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Negroni (cocktail)
IBA Official Cocktail
Negroni served in Vancouver BC.jpg
Type Cocktail
Primary alcohol by volume
Served On the rocks; poured over ice
Standard garnish

orange peel

Standard drinkware
Old Fashioned Glass.svg
Old Fashioned glass
IBA specified ingredients*
Preparation Stir into glass over ice, garnish and serve.
* Negroni (cocktail) recipe at International Bartenders Association

The Negroni cocktail is made of one part gin, one part vermouth rosso (red, semi-sweet), and one part bitters, traditionally Campari. It is considered an apéritif.


While the drink's origins are unknown, the most widely reported account is that it was invented in Florence, Italy in 1919, at Caffè Casoni, ex Caffè Giacosa, now called Caffè Cavalli. Count Camillo Negroni invented it by asking the bartender, Fosco Scarselli, to strengthen his favorite cocktail, the Americano, by adding gin rather than the normal soda water. The bartender also added an orange garnish rather than the typical lemon garnish of the Americano to signify that it was a different drink.[1][2][3][4] After the success of the cocktail, the Negroni Family founded Negroni Distillerie in Treviso, Italy, and produced a ready-made version of the drink, sold as Antico Negroni 1919. One of the earliest reports of the drink came from Orson Welles in correspondence with the Coshocton Tribune while working in Rome on Cagliostro in 1947, where he described a new drink called the Negroni, "The bitters are excellent for your liver, the gin is bad for you. They balance each other."[5]


As with the Martini cocktail, the trend in recent years has been to use a larger proportion of gin, mainly because the quality of the spirit is a lot better than it used to be, meaning there is less need to dilute the gin to make it more palatable. Some bars today will serve the drink with double the quantity of gin but most stick with the original recipe.

A recent trend is to treat the Negroni as a template, involving a base spirit, a bitters and a vermouth. Bars such as Amor y Amargo in New York, Mauro's Negroni Club in Munich, Germany, Ohla in Barcelona, Spain and Negroni in Buenos Aires, Argentina among others, do this.

The 'Negroni sbagliato' ("wrong Negroni" in Italian) uses sparkling wine (e.g., prosecco) instead of gin. 'Negroski' is a recipe with vodka again as substitute for gin. 'Cardinaloski' is a Negroski with some angostura drops. 'Punt e Mes Negroni' instead replaces standard red vermouth with a specific, distinctively more bitter-tasting brand called Punt e Mes. The 'Cin Cyn' uses Cynar, an artichoke based liqueur, instead of Campari. Pinkish Negroni: with pinkish wine (instead of gin). The "Boulevardier" uses bourbon instead of gin. A "Raultini" is a variation using Aperol instead of Campari, giving its distinctive orange color, lighter alcohol content, and a bit of sweetness. The "Gran Classico Negroni" more complex and herbal, substitutes Gran Classico Bitter for the Campari.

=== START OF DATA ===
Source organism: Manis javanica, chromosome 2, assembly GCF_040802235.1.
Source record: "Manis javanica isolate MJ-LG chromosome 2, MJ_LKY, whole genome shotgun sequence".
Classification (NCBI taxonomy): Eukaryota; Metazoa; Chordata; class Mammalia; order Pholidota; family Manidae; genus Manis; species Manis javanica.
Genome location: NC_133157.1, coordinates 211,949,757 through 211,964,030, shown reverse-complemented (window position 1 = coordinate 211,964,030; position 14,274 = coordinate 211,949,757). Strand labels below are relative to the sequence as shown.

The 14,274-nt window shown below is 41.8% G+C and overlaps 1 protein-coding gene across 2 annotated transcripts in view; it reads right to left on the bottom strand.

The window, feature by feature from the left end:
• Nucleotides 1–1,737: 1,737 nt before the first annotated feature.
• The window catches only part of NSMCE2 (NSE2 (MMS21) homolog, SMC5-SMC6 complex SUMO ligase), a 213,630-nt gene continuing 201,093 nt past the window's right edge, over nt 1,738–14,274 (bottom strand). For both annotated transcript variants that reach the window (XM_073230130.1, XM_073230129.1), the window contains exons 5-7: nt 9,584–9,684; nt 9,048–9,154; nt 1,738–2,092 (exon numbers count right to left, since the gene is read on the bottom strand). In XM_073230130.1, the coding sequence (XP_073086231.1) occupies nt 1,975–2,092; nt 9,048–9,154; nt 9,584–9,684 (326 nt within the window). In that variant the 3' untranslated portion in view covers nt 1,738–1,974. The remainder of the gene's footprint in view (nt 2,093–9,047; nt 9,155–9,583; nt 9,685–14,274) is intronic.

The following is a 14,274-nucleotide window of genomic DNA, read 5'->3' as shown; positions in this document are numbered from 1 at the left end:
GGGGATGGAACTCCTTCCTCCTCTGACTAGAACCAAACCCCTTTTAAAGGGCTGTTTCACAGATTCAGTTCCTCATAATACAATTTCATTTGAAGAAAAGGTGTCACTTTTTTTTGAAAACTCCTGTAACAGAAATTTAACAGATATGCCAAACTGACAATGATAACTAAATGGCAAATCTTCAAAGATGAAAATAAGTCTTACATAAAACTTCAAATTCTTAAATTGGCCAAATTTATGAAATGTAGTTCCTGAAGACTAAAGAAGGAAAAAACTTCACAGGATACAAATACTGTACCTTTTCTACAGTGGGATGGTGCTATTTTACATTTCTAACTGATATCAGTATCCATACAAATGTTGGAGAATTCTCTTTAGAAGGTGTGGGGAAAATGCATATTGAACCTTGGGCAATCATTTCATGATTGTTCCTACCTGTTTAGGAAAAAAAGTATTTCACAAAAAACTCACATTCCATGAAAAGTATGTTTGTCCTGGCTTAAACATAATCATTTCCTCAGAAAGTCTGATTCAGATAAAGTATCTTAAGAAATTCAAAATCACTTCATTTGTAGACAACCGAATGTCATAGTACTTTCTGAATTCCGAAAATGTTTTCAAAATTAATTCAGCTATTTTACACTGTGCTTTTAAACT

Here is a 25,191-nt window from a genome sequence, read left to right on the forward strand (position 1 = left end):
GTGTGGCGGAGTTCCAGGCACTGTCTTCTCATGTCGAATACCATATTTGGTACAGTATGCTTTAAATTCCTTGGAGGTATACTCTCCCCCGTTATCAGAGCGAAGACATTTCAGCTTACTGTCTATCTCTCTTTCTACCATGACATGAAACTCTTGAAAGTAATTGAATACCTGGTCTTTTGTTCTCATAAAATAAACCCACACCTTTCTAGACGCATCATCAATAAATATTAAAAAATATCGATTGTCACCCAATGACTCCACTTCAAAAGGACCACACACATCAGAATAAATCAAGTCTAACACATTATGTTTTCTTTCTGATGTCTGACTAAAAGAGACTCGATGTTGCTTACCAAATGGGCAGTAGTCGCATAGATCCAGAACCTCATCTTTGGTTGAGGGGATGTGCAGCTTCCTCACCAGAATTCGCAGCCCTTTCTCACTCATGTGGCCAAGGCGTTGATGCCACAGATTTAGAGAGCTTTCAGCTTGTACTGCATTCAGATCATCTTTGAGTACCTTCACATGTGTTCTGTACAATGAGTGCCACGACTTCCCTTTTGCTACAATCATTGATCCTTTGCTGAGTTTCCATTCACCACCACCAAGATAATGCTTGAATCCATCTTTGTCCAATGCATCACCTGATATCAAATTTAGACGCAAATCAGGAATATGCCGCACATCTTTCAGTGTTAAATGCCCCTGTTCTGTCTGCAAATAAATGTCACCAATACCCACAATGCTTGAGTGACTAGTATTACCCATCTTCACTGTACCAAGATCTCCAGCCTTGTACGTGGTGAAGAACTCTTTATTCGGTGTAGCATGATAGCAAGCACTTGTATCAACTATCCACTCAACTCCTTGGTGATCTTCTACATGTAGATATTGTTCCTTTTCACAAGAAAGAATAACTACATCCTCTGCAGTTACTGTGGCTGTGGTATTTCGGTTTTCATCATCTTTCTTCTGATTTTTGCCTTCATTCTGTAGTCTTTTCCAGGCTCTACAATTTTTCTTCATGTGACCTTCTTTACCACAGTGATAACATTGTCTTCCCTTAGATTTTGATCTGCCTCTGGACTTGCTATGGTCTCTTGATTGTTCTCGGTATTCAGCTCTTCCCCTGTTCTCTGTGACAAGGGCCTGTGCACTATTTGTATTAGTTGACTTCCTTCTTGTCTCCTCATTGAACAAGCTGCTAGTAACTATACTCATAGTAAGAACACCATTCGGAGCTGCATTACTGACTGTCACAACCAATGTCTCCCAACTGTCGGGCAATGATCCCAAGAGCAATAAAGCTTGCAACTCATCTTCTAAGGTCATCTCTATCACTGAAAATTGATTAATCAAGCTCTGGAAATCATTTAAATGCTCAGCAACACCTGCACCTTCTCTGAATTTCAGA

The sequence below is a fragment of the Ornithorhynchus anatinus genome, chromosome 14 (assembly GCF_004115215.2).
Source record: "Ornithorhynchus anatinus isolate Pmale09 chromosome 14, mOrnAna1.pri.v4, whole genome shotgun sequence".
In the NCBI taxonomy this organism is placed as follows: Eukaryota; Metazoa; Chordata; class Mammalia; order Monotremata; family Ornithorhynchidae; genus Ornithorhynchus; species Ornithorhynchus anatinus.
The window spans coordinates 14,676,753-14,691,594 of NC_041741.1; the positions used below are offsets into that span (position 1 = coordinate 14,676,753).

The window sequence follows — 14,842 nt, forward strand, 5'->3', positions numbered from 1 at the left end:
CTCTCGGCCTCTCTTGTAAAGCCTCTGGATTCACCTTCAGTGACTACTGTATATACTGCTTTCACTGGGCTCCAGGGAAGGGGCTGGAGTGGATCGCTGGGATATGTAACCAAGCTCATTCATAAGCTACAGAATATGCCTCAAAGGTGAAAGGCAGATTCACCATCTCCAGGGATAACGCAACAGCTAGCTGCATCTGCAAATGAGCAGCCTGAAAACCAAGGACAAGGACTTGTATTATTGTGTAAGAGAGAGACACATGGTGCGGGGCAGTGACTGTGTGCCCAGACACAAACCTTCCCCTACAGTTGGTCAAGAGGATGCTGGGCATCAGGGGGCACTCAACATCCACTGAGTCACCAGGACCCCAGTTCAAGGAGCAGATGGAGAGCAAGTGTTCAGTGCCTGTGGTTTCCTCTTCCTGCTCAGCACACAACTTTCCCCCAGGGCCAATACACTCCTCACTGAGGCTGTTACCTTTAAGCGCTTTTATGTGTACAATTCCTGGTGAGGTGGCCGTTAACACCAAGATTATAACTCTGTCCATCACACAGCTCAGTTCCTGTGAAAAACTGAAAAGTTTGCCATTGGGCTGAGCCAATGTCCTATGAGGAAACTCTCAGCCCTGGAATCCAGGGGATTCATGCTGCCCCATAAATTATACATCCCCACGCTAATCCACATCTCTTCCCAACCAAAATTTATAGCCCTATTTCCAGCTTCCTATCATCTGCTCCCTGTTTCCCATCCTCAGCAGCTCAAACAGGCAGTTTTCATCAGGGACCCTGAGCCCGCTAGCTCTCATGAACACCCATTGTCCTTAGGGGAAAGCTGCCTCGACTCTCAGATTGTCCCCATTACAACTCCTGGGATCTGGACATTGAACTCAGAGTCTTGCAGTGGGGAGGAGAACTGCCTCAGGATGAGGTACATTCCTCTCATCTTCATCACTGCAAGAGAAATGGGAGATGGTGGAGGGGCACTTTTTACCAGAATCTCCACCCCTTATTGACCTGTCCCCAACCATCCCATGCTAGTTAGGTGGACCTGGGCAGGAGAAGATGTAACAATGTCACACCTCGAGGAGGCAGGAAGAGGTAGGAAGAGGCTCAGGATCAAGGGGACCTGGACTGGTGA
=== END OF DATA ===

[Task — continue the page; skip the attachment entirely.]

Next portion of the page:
Jeff Ji of Mai Bar, Beijing created his signature "Smoky" Negroni by searing the orange zest garnish with a blowtorch and adding a spritz of single malt Scotch whisky to finish the cocktail.

The most basic variation is served "straight up" in a martini glass with a splash of carbonated water floating on top of the alcohol mixture and a twist of lemon zest replacing the orange peel.

In popular culture[edit]

See also[edit]


  1. ^ Cecchini, Toby (6 October 2002). "SHAKEN AND STIRRED; Dressing Italian". The New York Times. p. 913. Retrieved 2009-12-10. 
  2. ^ Regan, Gary (29 March 2009). "Negroni history lesson ends in a glass". San Francisco Chronicle. p. e-6. Retrieved 2009-12-14. 
  3. ^ Luca Picchi, Sulle tracce del conte. La vera storia del cocktail Negroni (On the Trail of the Count, The True Story of the Negroni Cocktail), Edizioni Plan, Florenz, ISBN 88-88719-16-4
  4. ^ Felten, Eric (2007). How's Your Drink?: Cocktails, Culture, and the Art of Drinking Well. Agate Surrey. p. 207. ISBN 1-57284-089-7. 
  5. ^ "Oxford English Dictionary negroni". Dec 2009. Retrieved 2009-12-29. "The bitters are excellent for your liver, the gin is bad for you. They balance each other." 
  6. ^ Williams, Tennessee (1950). The Roman Spring of Mrs. Stone. 
  7. ^ Buckley, Christopher (1994). Thank You for Smoking. Random House. p. 272. ISBN 0-679-43174-8. 
  8. ^ Fleming, Ian (1960). For Your Eyes Only. Jonathan Cape. 
  9. ^ Harrison, Harry (1986). Homeworld. Severn House. p. 192. ISBN 978-0727813275. 
  10. ^ Hamilton, Gabrielle (2011). Blood, Bones & Butter: The Inadvertent Education of a Reluctant Chef. 
  11. ^ Survival Skills: Anthony Bourdain | Men's Journal Magazine

External links[edit]